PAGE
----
Bradlee was both a prolific and highly versatile architect. In the 1850s, his first full decade of practice, he designed three new buildings for the Boston & Lowell Railroad; a mausoleum for the pioneer industrialist Francis Cabot Lowell; a gate at the Tremont Street entrance to the Boston Common; a new edifice for the first First Church of Jamaica Plain; the Trinity Church Chapel on Summer Street; several Boston school buildings; the headquarters of the Provident Institution for Savings on Tremont Place; a riding academy at the foot of Beacon Hill's Chestnut Street; as well as important commercial buildings, including the C. F. Hovey Department Store.

The most important early structure by Bradlee was Harvard College's handsome Gray’s Hall, begun in 1858, the oldest of the three Victorian dormitories that still stand in the southern half of Harvard Yard.

In 1856 Bradlee married Julia R. Weld, daughter of a well-to-do Baltimore merchant. They had three daughters and resided in Roxbury.

Bradlee designed many South End structures, including several elegant blocks of townhouses. Other buildings by Bradlee in that section of town  included two churches of note: the Springfield Street Church, dating from 1860, and a new building on Union Park Street for Rev. Edward Everett Hale’s South Congregational Church, completed between 1872 and 1874. Bradlee also designed the landmark St Cloud Hotel, situated at the corner of Union Park and Tremont Streets, a marble apartment building of the popular “French flat” variety.

Though Bradlee designed numerous Back Bay structures, including over twenty residences, and a new headquarters of the Second Church of Boston on Boylston Street, he left less of a mark on this new district than on the South End and the Commercial area.

Bradlee’s also played an active part in public affairs, serving as an elected at-large member of the Boston Water Board from 1865 to 1871, the public agency that managed the city’s water supply system.

During the last three years of his service there, Bradlee was the body’s President. Under his leadership some 48 miles of new pipes were laid out and water service was extended to thousands of new homeowners and businesses. In addition, the massive Chestnut Hill Reservoir was completed in 1870, his last full year at the helm of the board, and the larger of the reservoir’s basins was named in his honor.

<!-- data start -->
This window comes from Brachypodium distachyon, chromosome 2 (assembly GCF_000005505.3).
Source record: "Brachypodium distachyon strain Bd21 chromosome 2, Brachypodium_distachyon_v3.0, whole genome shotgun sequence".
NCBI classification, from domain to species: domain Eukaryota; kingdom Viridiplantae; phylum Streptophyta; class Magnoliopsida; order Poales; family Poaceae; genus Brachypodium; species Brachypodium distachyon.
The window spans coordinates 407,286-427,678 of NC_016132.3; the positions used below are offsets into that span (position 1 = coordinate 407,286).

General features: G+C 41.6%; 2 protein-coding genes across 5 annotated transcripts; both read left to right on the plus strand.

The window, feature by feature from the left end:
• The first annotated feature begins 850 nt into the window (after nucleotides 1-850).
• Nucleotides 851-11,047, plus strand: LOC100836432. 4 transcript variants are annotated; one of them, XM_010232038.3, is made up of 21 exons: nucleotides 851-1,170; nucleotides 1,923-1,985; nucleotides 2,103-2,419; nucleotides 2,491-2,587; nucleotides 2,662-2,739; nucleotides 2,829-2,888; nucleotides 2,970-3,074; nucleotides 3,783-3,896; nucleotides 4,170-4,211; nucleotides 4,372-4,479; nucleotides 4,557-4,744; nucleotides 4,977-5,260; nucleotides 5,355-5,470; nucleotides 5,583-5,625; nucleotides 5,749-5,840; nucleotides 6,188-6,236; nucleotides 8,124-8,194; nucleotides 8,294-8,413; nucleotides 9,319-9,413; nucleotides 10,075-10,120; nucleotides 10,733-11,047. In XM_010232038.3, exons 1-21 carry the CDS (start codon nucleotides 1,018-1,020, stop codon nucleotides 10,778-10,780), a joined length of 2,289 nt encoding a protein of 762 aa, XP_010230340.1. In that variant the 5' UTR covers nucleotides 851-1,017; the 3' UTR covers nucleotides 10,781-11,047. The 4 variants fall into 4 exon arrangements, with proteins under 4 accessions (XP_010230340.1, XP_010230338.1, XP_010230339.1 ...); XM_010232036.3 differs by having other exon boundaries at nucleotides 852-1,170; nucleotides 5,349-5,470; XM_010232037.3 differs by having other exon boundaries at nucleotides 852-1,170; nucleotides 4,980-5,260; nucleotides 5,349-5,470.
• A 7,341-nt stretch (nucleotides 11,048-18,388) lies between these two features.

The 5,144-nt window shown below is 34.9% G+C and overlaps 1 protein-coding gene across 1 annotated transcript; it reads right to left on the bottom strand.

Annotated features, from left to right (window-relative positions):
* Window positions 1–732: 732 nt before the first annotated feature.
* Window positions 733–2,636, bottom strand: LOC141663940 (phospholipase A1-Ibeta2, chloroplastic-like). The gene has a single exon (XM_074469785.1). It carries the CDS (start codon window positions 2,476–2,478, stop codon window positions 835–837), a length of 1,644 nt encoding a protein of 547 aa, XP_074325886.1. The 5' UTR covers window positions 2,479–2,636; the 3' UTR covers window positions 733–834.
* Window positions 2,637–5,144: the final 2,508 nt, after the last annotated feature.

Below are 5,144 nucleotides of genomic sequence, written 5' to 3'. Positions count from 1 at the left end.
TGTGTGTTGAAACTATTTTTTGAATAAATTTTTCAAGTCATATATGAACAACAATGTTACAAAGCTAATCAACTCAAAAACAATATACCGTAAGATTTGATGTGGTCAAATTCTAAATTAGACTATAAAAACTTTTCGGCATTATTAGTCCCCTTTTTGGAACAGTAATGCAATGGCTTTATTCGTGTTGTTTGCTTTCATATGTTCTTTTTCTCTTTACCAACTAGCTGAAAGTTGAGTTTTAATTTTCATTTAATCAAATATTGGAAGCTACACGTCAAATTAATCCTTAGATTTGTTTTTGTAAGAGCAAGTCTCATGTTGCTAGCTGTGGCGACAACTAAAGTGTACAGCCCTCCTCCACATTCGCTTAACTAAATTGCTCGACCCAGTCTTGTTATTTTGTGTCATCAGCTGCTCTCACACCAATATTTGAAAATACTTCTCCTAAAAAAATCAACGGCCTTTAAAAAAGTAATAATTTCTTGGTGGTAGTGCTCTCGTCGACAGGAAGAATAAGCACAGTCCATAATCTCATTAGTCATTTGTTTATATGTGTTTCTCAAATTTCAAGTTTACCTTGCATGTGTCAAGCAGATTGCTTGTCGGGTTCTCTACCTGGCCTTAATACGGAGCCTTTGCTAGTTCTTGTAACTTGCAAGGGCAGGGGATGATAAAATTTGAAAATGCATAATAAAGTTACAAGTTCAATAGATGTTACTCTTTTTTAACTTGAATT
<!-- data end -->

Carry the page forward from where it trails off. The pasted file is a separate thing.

Bradlee served the Water Board in other ways. In 1868 he authored the first published history of Boston’s water supply system, a work entitled A History of the Introduction of Pure Water into the City of Boston.. He also designed the handsome Cochituate Standpipe, which still stands on the site of a Revolutionary War fort in Roxbury’s Highland Park.
Bradlee was noted both for his cordiality and absolute honesty. When he retired from the Presidency of the Water Board, in January 1871, its members praised the “able, impartial, and dignified manner” in which he had always conducted the body’s meetings. His reputation for honesty was such that he was named as trustee for no less than fifty large Boston fortunes over the course of his career.

In 1869, Bradlee took up a particularly challenging civil engineering project by accepting a commission from the city of Boston to move the seven-story Pelham Hotel, situated at the corner of Tremont and Boylston Street (on the site of the Little Building) several feet back on its lot to allow for the widenening of adjacent streets. This was no small undertaking. The massive structure covered 5200 square feet and weighed an estimated 10,000 tons!